Prior to Silverline, I worked for 20 years at Blue Cross Blue Shield of Michigan. In my previous position, I was on the client side of the business, which meant I received a salary. At Silverline, I am in a new field and on the consulting side, which means I log billable hours. So, on top of my diversity challenges, I was also dealing with impostor syndrome from my new role. I struggled with adapting to the billable hours and didn’t fully understand the ins and outs of the back end of Salesforce.

My impostor type is “The Expert,” and I thought I should have known everything when I arrived at Silverline, and once they found out that I’m an impostor, they’d fire me. This led to anxiety, depression, and overcompensating with more time and effort to get the job done.

I spoke about my struggles with my three daughters, and each one separately said that I was dealing with impostor syndrome. They all said that it was normal to feel this way by coming off 20 years at one company and then switching to a new environment, a new role, and new people. Speaking with my daughters helped me understand why I was feeling the way that I did. I had never heard of the term impostor syndrome before, but now I finally had a name for what I was dealing with.

Tools to help overcome impostor syndrome

My Silverline manager is terrific to work with, but I was afraid to ask her for help because I didn’t want her to second-guess her decision to hire me. So, I sought out tools for how to handle my impostor syndrome. Here are some that worked for me:

  • Self-acknowledge your accomplishments and achievements, and don’t compare what you did to anyone else.
  • Be accepting of compliments from others and just say ‘thank you’ rather than downplaying your response.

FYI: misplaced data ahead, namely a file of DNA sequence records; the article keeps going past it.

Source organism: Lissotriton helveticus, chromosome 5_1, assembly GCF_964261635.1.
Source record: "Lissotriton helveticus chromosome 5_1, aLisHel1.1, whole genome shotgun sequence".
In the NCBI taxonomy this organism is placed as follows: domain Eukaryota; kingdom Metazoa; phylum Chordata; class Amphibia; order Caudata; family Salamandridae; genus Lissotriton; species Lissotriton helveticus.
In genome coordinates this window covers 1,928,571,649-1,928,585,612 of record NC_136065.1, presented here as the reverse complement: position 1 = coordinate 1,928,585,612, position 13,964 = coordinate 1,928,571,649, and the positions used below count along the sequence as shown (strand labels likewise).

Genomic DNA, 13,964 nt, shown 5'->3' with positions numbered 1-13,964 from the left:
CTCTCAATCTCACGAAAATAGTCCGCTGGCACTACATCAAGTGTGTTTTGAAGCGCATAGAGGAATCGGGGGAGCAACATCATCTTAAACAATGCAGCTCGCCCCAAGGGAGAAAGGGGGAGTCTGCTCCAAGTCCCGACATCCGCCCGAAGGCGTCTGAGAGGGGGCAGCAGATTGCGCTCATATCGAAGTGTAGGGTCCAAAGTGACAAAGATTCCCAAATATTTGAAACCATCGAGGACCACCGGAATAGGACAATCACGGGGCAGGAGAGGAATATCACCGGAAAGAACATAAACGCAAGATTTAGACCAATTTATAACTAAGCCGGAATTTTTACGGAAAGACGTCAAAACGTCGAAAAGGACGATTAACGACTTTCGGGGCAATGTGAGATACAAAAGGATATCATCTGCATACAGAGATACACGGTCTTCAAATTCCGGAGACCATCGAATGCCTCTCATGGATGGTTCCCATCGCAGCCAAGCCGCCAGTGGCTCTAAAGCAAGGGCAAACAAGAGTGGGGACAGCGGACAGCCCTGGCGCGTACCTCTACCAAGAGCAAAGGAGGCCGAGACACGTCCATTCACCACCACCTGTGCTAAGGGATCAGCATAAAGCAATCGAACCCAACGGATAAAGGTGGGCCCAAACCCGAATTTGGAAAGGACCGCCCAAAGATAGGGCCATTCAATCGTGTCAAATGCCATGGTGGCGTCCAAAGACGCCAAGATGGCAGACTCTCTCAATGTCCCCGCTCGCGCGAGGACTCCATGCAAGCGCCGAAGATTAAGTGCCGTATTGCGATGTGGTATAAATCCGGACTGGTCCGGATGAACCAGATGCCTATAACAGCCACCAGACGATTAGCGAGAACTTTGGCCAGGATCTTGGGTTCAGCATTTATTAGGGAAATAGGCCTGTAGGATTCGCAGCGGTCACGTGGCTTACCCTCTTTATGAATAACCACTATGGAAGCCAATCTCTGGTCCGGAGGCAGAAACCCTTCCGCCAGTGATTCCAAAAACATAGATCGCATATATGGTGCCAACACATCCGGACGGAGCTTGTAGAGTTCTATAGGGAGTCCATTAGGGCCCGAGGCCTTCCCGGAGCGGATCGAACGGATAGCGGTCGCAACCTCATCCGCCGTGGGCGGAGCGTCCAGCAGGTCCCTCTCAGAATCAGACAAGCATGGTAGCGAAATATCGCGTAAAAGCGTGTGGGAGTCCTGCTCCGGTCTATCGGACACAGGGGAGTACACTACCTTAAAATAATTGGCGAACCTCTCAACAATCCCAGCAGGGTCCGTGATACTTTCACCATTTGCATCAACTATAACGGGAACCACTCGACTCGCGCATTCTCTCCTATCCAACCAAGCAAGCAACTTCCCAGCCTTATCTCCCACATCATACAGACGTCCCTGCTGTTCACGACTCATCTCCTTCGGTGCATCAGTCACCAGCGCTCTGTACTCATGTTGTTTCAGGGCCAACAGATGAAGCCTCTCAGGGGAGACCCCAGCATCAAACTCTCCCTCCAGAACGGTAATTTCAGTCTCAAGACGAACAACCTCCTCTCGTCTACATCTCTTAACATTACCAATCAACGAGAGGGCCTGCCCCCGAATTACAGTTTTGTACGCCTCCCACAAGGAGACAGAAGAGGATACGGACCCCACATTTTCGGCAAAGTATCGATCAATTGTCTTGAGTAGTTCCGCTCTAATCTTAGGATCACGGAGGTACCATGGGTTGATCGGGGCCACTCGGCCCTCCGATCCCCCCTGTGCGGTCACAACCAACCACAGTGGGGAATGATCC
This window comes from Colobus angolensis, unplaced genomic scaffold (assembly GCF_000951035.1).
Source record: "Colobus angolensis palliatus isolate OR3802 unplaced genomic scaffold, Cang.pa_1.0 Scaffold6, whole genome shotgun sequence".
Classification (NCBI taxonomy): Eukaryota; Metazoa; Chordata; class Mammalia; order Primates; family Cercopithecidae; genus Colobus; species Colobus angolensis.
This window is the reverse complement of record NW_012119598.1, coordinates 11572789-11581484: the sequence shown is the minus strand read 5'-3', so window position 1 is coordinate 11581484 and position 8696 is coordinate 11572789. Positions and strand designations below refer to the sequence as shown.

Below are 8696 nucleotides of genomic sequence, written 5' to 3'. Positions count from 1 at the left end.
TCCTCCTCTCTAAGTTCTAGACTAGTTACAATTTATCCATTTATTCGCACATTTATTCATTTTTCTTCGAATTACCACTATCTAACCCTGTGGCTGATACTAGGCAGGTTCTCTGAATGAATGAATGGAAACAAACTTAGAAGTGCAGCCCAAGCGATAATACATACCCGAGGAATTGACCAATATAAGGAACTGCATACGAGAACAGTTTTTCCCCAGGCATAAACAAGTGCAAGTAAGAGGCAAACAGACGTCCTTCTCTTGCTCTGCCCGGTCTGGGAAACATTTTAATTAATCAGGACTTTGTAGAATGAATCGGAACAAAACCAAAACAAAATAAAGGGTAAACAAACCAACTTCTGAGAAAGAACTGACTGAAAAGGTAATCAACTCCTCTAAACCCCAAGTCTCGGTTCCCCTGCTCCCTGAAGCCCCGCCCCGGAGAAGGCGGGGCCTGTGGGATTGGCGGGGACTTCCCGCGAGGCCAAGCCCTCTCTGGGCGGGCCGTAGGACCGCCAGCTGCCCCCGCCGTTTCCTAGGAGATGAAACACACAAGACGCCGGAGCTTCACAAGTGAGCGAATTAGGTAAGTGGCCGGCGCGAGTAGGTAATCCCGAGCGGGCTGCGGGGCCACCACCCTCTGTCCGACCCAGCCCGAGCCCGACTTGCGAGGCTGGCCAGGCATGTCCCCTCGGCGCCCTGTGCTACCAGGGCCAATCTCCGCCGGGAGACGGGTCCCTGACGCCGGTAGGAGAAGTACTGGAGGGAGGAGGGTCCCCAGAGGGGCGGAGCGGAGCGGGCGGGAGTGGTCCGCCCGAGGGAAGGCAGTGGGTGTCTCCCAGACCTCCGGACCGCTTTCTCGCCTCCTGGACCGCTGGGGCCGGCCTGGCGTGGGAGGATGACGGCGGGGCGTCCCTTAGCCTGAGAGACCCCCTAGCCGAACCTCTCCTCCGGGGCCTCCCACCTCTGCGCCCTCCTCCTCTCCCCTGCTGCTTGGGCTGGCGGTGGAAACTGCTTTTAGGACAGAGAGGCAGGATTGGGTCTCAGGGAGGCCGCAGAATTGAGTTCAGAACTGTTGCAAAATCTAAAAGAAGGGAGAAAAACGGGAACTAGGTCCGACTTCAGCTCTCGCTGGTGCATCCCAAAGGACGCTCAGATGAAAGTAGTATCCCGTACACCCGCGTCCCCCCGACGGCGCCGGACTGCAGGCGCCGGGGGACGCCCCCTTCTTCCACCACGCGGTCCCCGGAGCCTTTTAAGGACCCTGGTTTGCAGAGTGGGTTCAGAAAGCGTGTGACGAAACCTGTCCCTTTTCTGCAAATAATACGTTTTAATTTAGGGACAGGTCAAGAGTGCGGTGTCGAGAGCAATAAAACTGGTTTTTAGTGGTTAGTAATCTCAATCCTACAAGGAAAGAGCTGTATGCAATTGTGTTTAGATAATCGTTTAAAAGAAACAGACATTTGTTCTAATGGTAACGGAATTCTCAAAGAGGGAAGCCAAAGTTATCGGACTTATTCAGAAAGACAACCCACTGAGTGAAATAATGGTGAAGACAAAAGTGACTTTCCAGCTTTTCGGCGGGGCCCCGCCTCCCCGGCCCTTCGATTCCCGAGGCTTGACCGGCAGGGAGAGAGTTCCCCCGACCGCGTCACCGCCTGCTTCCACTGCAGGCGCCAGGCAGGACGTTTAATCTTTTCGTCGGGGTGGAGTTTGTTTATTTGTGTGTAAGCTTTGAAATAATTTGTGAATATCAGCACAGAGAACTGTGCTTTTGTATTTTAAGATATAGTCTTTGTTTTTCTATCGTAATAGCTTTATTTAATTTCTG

• Begin writing in a journal about how you are feeling. This can make your feelings more “real” and not just “in your head.”
  • Talk with someone you can identify with or someone you are comfortable with expressing your feelings.

I think one of my best pieces of advice is to let go of being perfect and accept mistakes as being human. My previous employer had a director who helped me learn this important lesson. I had input some wrong information into the system, and before I changed it, it was caught by a few customers. I didn’t mention this mistake to my director, but it came up in a meeting he attended. 

My director wasn’t mad at me for making a mistake – because we all make mistakes – he was upset that I didn’t tell him about it so that he could defend and be an ally for me. He said he didn’t need me to be perfect, he hired me to do a job and that making mistakes is okay.

Like my former director, if you see someone who may be experiencing impostor syndrome, then there are ways that you can be an ally to them. Pay attention to a change in the person’s attitude or behavior, especially if they are new to your company. See if you can get them to open up and then acknowledge and validate their feelings. Talk with them about your experience with an uncomfortable situation and how you overcame it, or pair them with someone from the same demographic that can help them feel like they are not “the only one.” 

Moving forward as my authentic self

My story ended happily because I finally spoke with my manager about how I felt. She told me that I was hired for my skill set, and she didn’t expect me to know everything about the position on Day 1. Her only expectations were that I show up and present my best self and that she and my team would be there to help me work through any obstacles. I now believe it’s okay to be myself, especially here at Silverline, and that’s one of the reasons I am so happy with my decision to join this fantastic company. Check out our open positions and apply to join our team.